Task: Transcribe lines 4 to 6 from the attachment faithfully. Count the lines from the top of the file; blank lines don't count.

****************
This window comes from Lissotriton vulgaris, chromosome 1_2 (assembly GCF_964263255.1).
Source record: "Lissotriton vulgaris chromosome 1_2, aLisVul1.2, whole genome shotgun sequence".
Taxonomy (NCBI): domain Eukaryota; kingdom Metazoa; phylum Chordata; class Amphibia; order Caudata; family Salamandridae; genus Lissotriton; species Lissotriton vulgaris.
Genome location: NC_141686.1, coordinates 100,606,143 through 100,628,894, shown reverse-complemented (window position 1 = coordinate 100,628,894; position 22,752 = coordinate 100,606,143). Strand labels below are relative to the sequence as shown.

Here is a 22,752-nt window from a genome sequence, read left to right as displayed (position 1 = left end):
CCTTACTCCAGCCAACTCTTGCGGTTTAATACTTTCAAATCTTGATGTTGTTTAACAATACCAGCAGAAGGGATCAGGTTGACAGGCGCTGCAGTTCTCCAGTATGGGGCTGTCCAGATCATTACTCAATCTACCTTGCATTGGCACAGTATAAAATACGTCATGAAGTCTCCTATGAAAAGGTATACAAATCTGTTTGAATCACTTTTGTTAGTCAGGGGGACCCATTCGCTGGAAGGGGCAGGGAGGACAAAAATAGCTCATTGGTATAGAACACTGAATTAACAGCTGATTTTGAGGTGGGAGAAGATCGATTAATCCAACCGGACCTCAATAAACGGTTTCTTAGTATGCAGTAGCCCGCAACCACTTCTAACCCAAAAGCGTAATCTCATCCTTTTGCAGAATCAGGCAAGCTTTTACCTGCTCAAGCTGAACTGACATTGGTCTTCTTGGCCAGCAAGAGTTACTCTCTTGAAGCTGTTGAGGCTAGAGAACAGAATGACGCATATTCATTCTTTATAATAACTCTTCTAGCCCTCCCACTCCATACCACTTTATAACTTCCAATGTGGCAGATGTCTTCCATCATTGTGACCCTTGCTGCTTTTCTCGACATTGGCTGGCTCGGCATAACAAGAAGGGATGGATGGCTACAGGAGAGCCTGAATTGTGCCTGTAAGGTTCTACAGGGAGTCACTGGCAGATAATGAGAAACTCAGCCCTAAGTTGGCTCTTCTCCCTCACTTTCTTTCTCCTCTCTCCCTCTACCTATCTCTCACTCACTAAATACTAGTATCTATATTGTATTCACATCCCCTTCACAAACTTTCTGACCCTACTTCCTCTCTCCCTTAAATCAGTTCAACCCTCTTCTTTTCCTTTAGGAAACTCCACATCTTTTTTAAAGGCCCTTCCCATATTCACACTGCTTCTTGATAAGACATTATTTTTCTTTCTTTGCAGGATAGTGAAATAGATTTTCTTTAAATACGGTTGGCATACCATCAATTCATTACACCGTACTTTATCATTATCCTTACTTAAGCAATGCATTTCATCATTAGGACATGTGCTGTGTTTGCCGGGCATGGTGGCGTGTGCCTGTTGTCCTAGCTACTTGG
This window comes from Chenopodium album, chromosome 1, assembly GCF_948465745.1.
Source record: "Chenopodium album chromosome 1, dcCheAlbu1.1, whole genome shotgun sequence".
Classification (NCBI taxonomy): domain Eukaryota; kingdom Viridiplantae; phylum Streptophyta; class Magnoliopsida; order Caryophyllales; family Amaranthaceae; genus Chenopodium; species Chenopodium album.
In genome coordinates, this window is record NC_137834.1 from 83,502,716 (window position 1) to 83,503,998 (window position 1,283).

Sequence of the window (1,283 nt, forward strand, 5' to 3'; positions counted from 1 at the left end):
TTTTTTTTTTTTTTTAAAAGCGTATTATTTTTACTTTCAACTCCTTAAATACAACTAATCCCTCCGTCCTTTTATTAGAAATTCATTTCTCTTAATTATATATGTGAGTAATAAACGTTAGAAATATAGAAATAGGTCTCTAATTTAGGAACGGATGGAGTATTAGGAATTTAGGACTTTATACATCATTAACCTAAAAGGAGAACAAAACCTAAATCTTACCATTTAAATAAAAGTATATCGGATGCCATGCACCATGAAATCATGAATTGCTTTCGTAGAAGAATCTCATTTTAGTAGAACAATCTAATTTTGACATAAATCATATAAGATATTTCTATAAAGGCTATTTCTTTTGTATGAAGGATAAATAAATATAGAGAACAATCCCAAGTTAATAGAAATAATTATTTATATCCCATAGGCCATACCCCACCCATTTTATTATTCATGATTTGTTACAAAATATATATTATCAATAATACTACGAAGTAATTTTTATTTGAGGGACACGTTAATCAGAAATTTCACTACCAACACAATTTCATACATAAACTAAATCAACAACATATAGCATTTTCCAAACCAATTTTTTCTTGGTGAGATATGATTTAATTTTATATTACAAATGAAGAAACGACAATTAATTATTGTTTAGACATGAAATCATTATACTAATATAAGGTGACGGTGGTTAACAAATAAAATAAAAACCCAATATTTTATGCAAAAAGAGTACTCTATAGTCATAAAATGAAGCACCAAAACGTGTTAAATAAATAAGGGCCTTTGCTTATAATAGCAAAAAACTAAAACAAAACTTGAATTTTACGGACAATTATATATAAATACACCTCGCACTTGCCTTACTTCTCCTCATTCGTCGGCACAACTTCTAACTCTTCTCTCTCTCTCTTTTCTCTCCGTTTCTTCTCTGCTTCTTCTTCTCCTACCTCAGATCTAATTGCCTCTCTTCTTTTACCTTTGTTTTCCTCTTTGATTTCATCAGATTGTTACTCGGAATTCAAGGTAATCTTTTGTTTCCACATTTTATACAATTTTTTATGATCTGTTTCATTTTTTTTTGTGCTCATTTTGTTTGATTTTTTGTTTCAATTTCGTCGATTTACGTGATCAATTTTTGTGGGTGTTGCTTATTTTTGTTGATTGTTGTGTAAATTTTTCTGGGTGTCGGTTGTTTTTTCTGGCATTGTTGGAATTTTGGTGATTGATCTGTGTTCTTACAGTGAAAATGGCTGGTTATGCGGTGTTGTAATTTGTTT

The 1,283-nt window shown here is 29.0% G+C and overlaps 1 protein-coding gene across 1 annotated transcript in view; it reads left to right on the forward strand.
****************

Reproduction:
Genome location: NC_141686.1, coordinates 100,606,143 through 100,628,894, shown reverse-complemented (window position 1 = coordinate 100,628,894; position 22,752 = coordinate 100,606,143). Strand labels below are relative to the sequence as shown.

Here is a 22,752-nt window from a genome sequence, read left to right as displayed (position 1 = left end):
CCTTACTCCAGCCAACTCTTGCGGTTTAATACTTTCAAATCTTGATGTTGTTTAACAATACCAGCAGAAGGGATCAGGTTGACAGGCGCTGCAGTTCTCCAGTATGGGGCTGTCCAGATCATTACTCAATCTACCTTGCATTGGCACAGTATAAAATACGTCATGAAGTCTCCTATGAAAAGGTATACAAATCTGTTTGAATCACTTTTGTTAGTCAGGGGGACCCATTCGCTGGAAGGGGCAGGGAGGACAAAAATAGCTCATTGGTATAGAACACTGAATTAACAGCTGATTTTGAGGTGGGAGAAGATCGATTAATCCAACCGGACCTCAATAAACGGTTTCTTAGTATGCAGTAGCCCGCAACCACTTCTAACCCAAAAGCGTAATCTCATCCTTTTGCAGAATCAGGCAAGCTTTTACCTGCTCAAGCTGAACTGACATTGGTCTTCTTGGCCAGCAAGAGTTACTCTCTTGAAGCTGTTGAGGCTAGAGAACAGAATGACGCATATTCATTCTTTATAATAACTCTTCTAGCCCTCCCACTCCATACCACTTTATAACTTCCAATGTGGCAGATGTCTTCCATCATTGTGACCCTTGCTGCTTTTCTCGACATTGGCTGGCTCGGCATAACAAGAAGGGATGGATGGCTACAGGAGAGCCTGAATTGTGCCTGTAAGGTTCTACAGGGAGTCACTGGCAGATAATGAGAAACTCAGCCCTAAGTTGGCTCTTCTCCCTCACTTTCTTTCTCCTCTCTCCCTCTACCTATCTCTCACTCACTAAATACTAGTATCTATATTGTATTCACATCCCCTTCACAAACTTTCTGACCCTACTTCCTCTCTCCCTTAAATCAGTTCAACCCTCTTCTTTTCCTTTAGGAAACTCCACATCTTTTTTAAAGGCCCTTCCCATATTCACACTGCTTCTTGATAAGACATTATTTTTCTTTCTTTGCAGGATAGTGAAATAGATTTTCTTTAAATACGGTTGGCATACCATCAATTCATTACACCGTACTTTATCATTATCCTTACTTAAGCAATGCATTTCATCATTAGGACATGTGCTGTGTTTGCCGGGCATGGTGGCGTGTGCCTGTTGTCCTAGCTACTTGG